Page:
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PostPosted: Sun Jul 27, 2008 7:43 pm 
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Here is my AI - PathZilla. The focus of this AI is on high level planning and neat, realistic construction.

To get the best results from PathZilla you are strongly advised to activate the advanced setting "Stations" > "Allow drive-through road stops on town owned roads". PathZilla will still function correctly without this but will need to perform more demolition in towns, which can complicate things.

The AI has a number of settings which the user should change to their personal preference. If desired, the player will find a less challenging opponent if setting planning speed to very slow, turning aggression off, and setting traffic to low. Regardless of these settings though, the AI will always attempt to build a complete network and turn a profit.

Attachment:
File comment: PathZilla v6 - for 0.7.0 and up
pathzilla.tar [276 KiB]
Downloaded 3870 times

NOTE: The preferred method to install PathZilla is via the in-game content downloading service.

Features
  • High-level network planning using graph theory
  • Uses two tiers of pathfinding to improve line re-use
  • Aesthetic pathfinding builds tram lines alongside roads and honours town grid layouts where applicable
  • Full support for articulated vehicles and trams, where available
  • Builds "green belt" around towns to improve local authority rating
  • Supports NewGRF vehicles (tested with Zephyris' eGRVTS, George's Long Vehicles v4, and PikkaBird?'s HOVS)
  • Supports NewGRF house and industry sets (tested with TTRS, George's ECS Vectors and PikkaBird's PBI)
  • Builds multiple road stations per town and maintains fleet sizes
  • Supports save/load and difficulty settings
  • Supports all primary industries

Separation of road and tram tracks to reduce congestion...
Image

Snap-to-grid for 2x2 and 3x3 town layouts...
Image

"Green belt" construction to improve local authority rating...
Image

Changelog
v6 - 08/07/2009
  • Added support for primary industries and NewGRF house sets
  • Improved 2x2/3x3 town grid handling
  • Construction of windy "country lanes" at early dates and in small towns
  • Added configuration option for amount of traffic to generate
  • Allow AI to sell vehicles from unprofitable services
  • Better handling of construction in traffic
  • Reduce initial processing steps to allow AI to start faster
v5 - 24/01/2009
  • Changed to library pathfinder (with modifications)
  • Split different road types and honour 2x2/3x3 town grid layouts where possible
  • Re-wrote station placement to be more flexible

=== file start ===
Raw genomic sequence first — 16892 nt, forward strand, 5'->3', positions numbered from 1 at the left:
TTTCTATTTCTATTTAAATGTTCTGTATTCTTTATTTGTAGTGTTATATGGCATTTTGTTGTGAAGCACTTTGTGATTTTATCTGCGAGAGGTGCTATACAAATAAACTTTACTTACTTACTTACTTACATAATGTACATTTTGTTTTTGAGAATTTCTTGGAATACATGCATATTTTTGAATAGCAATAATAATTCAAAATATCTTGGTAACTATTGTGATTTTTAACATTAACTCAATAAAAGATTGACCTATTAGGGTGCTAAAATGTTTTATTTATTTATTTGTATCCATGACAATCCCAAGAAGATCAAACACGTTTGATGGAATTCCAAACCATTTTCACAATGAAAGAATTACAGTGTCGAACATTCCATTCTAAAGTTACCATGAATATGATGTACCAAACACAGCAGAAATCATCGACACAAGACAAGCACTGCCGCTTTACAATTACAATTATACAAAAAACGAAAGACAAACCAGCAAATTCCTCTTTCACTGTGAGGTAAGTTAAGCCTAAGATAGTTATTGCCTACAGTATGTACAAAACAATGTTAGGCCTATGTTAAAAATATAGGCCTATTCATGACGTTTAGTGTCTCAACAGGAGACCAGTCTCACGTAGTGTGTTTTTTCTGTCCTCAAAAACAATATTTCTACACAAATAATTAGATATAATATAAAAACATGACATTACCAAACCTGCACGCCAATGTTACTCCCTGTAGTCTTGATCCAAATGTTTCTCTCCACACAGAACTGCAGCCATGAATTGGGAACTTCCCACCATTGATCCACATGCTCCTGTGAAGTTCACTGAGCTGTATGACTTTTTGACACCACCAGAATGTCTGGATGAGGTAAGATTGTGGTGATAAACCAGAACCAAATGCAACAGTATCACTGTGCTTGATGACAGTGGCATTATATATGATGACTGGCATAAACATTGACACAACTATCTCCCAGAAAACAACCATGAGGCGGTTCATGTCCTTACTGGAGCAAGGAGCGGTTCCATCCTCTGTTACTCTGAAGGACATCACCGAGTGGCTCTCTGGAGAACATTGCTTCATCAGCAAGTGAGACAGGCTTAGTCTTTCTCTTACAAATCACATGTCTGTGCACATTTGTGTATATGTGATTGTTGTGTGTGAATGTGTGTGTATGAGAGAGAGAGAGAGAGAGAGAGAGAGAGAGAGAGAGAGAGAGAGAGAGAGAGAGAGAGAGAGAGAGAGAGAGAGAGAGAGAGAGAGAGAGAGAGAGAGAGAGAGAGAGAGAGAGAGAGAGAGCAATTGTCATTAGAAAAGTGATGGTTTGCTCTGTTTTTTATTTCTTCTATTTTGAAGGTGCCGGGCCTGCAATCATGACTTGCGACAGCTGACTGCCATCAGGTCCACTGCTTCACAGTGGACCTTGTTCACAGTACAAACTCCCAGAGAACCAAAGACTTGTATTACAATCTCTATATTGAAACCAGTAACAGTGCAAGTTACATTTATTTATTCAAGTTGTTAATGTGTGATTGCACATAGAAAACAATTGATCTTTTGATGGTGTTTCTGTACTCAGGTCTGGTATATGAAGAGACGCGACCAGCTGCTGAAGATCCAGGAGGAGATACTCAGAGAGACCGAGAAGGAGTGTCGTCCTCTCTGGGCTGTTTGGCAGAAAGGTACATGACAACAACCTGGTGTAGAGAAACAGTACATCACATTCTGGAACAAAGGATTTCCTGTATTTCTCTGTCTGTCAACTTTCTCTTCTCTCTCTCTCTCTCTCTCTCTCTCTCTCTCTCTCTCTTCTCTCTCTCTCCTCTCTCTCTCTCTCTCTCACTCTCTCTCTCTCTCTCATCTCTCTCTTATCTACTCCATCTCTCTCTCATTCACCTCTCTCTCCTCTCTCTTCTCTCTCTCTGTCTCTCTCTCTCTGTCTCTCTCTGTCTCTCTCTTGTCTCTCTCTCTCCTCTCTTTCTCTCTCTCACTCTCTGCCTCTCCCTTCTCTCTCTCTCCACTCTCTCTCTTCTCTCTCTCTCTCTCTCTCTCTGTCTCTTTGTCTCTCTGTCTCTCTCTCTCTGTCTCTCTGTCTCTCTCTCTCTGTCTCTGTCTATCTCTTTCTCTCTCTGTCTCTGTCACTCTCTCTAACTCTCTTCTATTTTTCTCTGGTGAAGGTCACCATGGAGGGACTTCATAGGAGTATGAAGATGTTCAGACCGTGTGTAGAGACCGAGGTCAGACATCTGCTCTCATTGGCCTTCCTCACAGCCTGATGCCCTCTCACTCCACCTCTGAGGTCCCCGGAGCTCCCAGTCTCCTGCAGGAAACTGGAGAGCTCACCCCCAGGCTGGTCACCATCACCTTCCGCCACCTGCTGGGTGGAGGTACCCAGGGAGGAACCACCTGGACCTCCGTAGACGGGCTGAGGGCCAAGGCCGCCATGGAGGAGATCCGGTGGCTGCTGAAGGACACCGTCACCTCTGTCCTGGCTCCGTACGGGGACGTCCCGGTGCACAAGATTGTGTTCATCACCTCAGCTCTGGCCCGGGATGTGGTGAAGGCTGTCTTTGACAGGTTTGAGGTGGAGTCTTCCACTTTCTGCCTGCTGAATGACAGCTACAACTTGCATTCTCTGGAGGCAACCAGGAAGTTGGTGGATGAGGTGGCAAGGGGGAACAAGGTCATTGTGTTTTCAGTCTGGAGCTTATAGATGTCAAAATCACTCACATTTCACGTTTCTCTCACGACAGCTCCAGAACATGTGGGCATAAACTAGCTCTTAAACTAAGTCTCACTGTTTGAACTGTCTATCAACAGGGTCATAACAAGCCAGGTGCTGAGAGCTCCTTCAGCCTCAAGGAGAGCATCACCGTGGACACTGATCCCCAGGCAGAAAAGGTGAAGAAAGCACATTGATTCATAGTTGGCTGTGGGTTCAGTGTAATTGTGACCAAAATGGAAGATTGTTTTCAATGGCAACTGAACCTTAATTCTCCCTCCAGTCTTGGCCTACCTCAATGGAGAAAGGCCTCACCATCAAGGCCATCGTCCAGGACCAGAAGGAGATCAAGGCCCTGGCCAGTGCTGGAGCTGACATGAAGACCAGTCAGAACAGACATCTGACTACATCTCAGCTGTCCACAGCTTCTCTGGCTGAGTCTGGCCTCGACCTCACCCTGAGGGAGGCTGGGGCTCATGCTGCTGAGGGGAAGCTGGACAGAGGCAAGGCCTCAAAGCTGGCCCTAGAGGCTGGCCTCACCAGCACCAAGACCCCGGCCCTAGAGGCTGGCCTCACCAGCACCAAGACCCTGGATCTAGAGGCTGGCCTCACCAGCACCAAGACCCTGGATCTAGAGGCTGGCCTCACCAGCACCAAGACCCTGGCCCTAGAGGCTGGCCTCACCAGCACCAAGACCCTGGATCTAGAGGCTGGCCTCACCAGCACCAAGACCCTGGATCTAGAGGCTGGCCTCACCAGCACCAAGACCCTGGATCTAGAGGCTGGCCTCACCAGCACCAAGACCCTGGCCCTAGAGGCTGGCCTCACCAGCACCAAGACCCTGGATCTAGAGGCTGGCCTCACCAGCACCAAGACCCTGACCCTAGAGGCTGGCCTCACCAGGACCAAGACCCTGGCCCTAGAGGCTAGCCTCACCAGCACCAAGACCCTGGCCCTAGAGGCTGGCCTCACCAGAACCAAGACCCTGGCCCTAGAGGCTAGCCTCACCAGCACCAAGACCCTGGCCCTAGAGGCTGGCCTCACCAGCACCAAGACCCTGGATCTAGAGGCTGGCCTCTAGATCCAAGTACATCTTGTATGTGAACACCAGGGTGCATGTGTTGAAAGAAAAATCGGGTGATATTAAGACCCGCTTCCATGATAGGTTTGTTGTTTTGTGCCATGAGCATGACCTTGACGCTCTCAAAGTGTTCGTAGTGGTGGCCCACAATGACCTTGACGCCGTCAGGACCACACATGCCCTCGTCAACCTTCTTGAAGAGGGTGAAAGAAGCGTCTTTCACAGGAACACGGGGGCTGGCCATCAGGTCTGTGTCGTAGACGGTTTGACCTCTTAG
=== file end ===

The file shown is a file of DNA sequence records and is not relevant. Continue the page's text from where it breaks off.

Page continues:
• Maintain fleet sizes based on waiting cargo
  • Enable bribing of town authority & build trees around a town to improve local authority rating
  • Re-attempt pathfinding if construction fails
  • Fixed various bugs
v4 - 01/10/2008
  • Improved DTRS support and enabled ARVs where possible
  • Added support for trams
  • Added generic cargo support for towns only (i.e. mail)
  • Improved vehicle selection criteria. Gives more variety with large sets like eGRVTS
  • Changed fleet size and property management to improve profitability at early dates (pre-1950)
v3 - 16/08/2008
  • Added save/load support
  • Introduced size limit for service planning data sets, to reduce memory usage and save file size
  • Added support for AI difficulty settings, which scale work intervals and aggression
  • Added a 'aggressive' setting. When PathZilla is not aggressive it will try to avoid building stations near to competitors
  • Fixed bugs
v2 - 11/08/2008
  • Vastly improved performance by optimising graph algorithms
  • Introduced limit on number of targets (towns) that will be included in the master graph, to make very large maps(2048x2048) playable
  • Changed service selection routine to process one town at a time, furtherimproving performance
  • Fixed various bugs, including one that caused the AI to go crazy when the local authority rating got too low
v1.1 - 29/07/2008
  • Changed require() statements to use cross-platform slashes
  • Reduced work intervals to make AI more aggressive

See the readme.txt file for the full changelog.

I have attached a screenshot showing performance after 10 years on a demo run. Its not going to win any tournaments, but I'm quite happy with the performance.